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St. Louis Cityscapes And City Views

Source: Raymond Boyd / Getty

Damn…Damn….Damn!!! It finally happened! “Da Lou” will be a featured city on A&E’s “The First 48.” For almost 13 years, the TV series “The First 48” has tagged along with real police detectives through the gritty, bloody process of investigating homicides, often from the initial call through an arrest and the affect and aftermath of murder.

Starting in January, the crew from cable TV’s A&E Network will bring its cameras to St. Louis.

Producers have been after St. Louis for years, but Dotson said he balked out of concern that it wouldn’t be good for the city’s image. He said recently that a conversation with the New Orleans police chief at a conference changed his mind.

“He told me it actually helped people feel comfortable talking to detectives, and sometimes, people would ask for them by name,” Dotson said. “People recognized them and felt like they had a connection to them by watching the show.

“The show highlights the good work and skill that homicide detectives have, and there’s no better way to promote that.”

More than 20 cities have participated, including Miami, Minneapolis, Dallas, Kansas City and Tulsa, Okla.

Camera crews are expected to start shadowing the St. Louis homicide squad in mid-January, with plans to air the first episode six to eight months later.

The upside, Police Chief Sam Dotson believes, is to humanize officers and generate better cooperation to help break the “don’t snitch” urban code.

 The downside, some say, is an emphasis on a city’s violent underbelly and concerns about complicating prosecutions. Those are calculated risks that Dotson says he is willing to take with a production company that so far has aired 333 episodes since it premiered in June 2004.

“This isn’t a startup,” Dotson said. “They’ve been doing this for a decade, so I have a high degree of confidence in them.”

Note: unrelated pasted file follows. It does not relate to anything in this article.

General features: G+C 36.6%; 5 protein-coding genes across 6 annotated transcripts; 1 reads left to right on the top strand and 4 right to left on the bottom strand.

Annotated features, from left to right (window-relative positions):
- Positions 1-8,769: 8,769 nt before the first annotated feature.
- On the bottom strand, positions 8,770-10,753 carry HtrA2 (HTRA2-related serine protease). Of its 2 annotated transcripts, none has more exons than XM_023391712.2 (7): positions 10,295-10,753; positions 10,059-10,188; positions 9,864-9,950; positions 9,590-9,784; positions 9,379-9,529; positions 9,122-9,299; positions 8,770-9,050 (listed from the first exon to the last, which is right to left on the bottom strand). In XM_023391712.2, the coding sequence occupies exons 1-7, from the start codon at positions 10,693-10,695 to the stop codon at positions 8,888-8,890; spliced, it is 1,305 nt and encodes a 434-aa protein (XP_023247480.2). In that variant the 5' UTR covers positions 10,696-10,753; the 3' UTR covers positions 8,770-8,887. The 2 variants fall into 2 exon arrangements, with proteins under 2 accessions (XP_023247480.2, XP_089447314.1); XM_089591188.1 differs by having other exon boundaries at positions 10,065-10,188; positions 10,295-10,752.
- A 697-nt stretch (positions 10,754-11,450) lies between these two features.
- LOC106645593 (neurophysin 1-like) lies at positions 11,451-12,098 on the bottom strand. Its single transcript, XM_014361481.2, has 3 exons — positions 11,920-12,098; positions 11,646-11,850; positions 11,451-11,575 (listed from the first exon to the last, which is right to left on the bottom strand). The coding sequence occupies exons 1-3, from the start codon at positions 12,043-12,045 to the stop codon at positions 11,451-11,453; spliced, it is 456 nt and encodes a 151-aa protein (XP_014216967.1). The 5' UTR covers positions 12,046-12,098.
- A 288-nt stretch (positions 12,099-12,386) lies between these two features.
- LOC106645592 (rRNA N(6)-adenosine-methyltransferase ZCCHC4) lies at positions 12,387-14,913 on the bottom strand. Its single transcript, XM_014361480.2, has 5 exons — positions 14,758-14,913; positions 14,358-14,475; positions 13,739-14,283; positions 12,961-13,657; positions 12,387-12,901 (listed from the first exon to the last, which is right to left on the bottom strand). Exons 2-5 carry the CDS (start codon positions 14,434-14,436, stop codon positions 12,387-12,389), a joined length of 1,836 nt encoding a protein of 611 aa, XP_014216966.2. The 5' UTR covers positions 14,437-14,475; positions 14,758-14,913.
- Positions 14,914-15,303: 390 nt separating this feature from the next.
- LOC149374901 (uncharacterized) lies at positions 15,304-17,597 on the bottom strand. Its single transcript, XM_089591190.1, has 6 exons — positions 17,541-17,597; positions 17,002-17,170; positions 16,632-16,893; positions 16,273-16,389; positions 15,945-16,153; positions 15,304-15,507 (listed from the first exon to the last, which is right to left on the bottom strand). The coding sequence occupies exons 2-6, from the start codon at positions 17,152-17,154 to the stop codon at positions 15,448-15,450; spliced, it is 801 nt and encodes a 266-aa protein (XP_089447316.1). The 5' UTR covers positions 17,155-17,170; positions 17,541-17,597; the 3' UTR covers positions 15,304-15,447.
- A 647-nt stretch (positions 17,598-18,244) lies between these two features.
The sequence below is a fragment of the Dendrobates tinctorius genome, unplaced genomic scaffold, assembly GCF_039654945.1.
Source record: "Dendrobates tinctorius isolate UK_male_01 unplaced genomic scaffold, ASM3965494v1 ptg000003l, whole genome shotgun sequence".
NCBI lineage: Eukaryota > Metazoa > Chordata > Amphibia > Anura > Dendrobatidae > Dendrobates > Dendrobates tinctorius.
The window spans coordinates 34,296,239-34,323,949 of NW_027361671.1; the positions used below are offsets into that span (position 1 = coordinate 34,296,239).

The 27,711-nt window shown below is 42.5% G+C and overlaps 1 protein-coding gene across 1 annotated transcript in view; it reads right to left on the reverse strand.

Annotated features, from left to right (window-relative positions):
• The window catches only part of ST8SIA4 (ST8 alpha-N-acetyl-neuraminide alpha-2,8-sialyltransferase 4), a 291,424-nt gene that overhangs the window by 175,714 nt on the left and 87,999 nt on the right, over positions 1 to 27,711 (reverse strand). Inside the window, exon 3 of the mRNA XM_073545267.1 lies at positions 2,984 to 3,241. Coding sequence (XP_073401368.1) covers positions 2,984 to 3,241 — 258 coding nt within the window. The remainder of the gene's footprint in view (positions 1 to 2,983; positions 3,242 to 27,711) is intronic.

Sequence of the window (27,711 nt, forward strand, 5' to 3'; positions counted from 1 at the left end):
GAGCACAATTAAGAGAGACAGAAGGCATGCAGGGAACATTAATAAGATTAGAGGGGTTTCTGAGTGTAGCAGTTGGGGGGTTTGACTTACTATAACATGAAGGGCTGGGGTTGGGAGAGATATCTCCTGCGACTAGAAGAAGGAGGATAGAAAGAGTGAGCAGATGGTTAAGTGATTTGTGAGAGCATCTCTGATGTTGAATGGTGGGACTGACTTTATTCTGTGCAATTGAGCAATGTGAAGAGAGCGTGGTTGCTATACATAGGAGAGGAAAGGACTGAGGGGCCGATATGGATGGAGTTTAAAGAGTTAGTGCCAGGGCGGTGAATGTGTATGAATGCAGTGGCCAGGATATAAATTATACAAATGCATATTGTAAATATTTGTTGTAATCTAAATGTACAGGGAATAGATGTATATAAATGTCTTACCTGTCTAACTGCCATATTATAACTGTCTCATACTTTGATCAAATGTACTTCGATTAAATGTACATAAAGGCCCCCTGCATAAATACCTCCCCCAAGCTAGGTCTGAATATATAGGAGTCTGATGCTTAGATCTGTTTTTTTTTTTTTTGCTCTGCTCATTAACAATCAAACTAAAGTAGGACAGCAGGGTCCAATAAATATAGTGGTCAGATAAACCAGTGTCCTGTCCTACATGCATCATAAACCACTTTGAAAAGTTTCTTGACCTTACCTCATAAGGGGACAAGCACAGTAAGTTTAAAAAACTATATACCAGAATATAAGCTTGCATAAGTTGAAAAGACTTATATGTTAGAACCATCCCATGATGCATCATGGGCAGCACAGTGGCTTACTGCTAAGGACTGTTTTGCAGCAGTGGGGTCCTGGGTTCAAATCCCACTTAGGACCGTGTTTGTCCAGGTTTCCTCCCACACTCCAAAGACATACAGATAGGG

The show’s “The First 48” title refers to an assumption that investigators who don’t get a solid lead in the first two days after a murder are far less likely to solve it. Taping usually continues beyond that period. Some of the hourlong episodes feature one case, while others swing back and forth between two.

Several St. Louis homicide detectives said they see the program as an opportunity to display how much goes into an investigation and to counter complaints they sometimes hear about not working hard enough. Ultimately, they hope to illustrate how crucial witness cooperation is to breaking a case. They declined to speak on the record, saying department policy barred them from speaking to the media without permission.

Some believe improving police and community relations was an “unintended consequence” of his show.

“Police chiefs have been grateful and we’ve certainly heard from family members that said, ‘I had no idea how hard they (the detectives) worked,’ and that they had no idea how they sacrificed time away from their families to help theirs,” said “The First 48” executive producer, Alexis Robie.

“People think they know how the criminal justice system works, especially when they’re watching scripted TV,” he said. “But when we do get complex cases, it shows people just how challenging this really is. I feel like it’s a civics lesson.

Now you know how St. Louis LOVE to clown, period! But put some national TV camera in the mix?!?!? This is going to be crazy! Stay tuned!


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